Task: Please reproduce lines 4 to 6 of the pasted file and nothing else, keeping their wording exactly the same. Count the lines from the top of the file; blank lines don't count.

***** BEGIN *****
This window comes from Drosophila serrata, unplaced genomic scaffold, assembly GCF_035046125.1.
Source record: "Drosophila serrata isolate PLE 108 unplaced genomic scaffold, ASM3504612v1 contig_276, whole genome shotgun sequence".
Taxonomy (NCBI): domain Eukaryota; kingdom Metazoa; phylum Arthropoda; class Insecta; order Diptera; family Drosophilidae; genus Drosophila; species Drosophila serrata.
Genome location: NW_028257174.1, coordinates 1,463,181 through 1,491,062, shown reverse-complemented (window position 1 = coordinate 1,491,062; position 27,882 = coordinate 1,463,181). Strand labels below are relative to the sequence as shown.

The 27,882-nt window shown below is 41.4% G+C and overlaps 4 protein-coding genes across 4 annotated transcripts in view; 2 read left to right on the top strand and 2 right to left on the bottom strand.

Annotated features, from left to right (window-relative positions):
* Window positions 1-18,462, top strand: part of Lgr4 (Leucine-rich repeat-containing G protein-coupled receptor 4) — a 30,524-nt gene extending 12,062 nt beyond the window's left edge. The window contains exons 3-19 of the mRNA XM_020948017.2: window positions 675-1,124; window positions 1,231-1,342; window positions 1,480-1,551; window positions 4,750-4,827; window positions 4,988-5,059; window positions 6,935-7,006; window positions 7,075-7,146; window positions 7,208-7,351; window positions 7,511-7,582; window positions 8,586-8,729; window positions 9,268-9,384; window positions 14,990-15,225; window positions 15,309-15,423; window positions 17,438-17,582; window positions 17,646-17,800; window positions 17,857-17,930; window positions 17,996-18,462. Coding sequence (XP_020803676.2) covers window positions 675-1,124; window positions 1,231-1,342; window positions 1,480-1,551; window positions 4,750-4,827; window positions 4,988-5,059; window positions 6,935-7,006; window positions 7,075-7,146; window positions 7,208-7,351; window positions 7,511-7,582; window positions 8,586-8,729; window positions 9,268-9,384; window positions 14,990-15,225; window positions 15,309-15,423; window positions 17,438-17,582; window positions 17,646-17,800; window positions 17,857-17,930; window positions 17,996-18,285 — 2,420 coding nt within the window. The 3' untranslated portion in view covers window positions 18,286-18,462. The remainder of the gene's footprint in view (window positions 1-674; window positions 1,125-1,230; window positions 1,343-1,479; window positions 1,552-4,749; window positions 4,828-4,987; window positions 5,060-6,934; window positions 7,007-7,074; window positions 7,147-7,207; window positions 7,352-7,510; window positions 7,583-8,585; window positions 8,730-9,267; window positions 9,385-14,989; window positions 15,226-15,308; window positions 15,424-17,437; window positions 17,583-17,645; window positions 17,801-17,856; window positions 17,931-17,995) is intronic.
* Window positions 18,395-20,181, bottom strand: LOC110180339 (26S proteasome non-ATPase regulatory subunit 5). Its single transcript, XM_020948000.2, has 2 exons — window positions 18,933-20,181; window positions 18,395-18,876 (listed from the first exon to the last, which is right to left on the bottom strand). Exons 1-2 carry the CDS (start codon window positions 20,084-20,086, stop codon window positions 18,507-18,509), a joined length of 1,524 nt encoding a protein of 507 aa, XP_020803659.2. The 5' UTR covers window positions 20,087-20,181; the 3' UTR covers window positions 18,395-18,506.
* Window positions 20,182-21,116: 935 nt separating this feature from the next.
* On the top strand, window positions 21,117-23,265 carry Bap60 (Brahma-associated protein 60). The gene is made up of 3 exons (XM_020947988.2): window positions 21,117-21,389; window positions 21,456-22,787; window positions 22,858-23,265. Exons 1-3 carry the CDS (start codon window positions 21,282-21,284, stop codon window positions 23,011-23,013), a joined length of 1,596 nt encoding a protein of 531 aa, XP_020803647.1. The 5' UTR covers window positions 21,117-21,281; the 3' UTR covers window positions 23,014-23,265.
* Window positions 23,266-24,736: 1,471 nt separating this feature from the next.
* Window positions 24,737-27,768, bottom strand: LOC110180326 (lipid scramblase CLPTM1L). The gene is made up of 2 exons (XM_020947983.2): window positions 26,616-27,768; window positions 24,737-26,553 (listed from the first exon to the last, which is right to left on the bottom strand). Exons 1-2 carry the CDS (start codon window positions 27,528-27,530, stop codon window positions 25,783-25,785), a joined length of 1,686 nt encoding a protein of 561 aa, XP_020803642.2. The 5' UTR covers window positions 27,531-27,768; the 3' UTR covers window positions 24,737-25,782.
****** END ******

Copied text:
Genome location: NW_028257174.1, coordinates 1,463,181 through 1,491,062, shown reverse-complemented (window position 1 = coordinate 1,491,062; position 27,882 = coordinate 1,463,181). Strand labels below are relative to the sequence as shown.

The 27,882-nt window shown below is 41.4% G+C and overlaps 4 protein-coding genes across 4 annotated transcripts in view; 2 read left to right on the top strand and 2 right to left on the bottom strand.

Annotated features, from left to right (window-relative positions):